UXUS Future Forecast Sustainable Design Haptic and Ramboll Explore the Future of Timber High Rise

Images courtesy of Haptic Architects & Ramboll. Professional CGI by Forbes Massie.

If entire tower blocks can be engineered to adapt over time, challenging the conventional notion of buildings as static structures, it prompts us to consider what else can be built with flexibility at its core. By strategically designing a system with flexibility as a core design principle, we can promote longevity and resource efficiency in a rapidly changing world.

2. Make it last

We’ve all heard that things simply aren’t built like they used to be. And it’s a serious problem. In a throwaway culture marked by single-use & disposability as a mind-set, the need to prioritize durability and longevity is pressing.

But thankfully, there are some incredible innovations taking durability to the next level. Geoship - a company building homes to withstand the test of time— is harnessing cutting-edge materials, to build homes that don’t rot, don’t burn, and are resistant to earthquakes, hurricanes, and floods. Beyond this incredible resilience they’re also energy efficient and naturally insulating - claiming to have 90% smaller carbon footprint than traditional homes. AND, they’re cost-effective. Designed to be mass produced in factories and assembled by home-owners (or professional crews if flat-pack on a home-scale isn’t your thing). With a clear view of the problems they’re looking to tackle (impact of the climate crisis, lack of affordable housing, cost of living crisis), paired with serious dedication and innovation, they are offering a new archetype of home. We can see that when we expand our perspective & challenge the status quo, it’s amazing where we can get to through design. Pushing boundaries on how we can build for today, and future generations to come.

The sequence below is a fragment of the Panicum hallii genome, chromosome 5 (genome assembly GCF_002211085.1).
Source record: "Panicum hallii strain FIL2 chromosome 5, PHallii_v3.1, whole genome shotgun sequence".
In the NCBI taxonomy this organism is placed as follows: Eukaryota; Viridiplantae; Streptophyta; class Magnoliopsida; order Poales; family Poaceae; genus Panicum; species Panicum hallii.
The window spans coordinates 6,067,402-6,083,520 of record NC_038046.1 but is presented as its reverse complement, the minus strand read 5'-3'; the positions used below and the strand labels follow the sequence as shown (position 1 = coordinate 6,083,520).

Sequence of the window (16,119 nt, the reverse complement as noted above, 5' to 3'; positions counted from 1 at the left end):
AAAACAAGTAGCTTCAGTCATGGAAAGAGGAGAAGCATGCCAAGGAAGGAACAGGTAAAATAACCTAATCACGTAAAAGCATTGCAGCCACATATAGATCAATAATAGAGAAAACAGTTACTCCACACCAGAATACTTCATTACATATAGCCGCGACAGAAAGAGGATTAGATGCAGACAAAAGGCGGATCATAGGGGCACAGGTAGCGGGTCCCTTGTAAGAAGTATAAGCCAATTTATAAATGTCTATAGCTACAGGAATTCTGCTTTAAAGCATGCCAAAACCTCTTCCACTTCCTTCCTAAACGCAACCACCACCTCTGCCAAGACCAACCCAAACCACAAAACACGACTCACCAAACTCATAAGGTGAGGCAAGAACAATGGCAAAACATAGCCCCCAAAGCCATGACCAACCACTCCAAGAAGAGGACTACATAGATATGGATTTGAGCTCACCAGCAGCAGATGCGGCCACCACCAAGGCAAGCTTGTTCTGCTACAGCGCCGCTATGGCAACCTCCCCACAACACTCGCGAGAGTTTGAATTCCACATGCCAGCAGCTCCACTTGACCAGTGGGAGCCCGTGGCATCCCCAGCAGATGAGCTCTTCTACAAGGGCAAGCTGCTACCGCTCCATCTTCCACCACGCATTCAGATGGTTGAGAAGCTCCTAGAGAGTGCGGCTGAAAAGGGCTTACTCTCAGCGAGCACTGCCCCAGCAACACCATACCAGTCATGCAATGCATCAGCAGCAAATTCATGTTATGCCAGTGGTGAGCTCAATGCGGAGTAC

UXUS Future Forecast Sustainable Design Geoship

    Images courtesy of Geoship.

    3. Make it smart

    Finally, I couldn’t write about sustainability in 2024 without mentioning Generative A.I. This technology is reshaping our lives. But it can do so much more than rewrite emails or create a project plan (although I do appreciate that, thanks ChatGPT).

    With Gen AI’s ability to analyze vast amounts of data and generate innovative solutions, this technology has the power to revolutionize sustainable design. Not constrained by previous experience (‘oh we tried something like that before’) or assumptions (‘no that simply can’t work’), it can provide fresh ways of thinking and new solutions, for example showing us how to optimize energy use, cut down on waste and enhance resource utilization. Integrated into our current design processes, it can analyze existing designs and suggest modifications or come up with new scenarios/solutions that can be assessed and refined.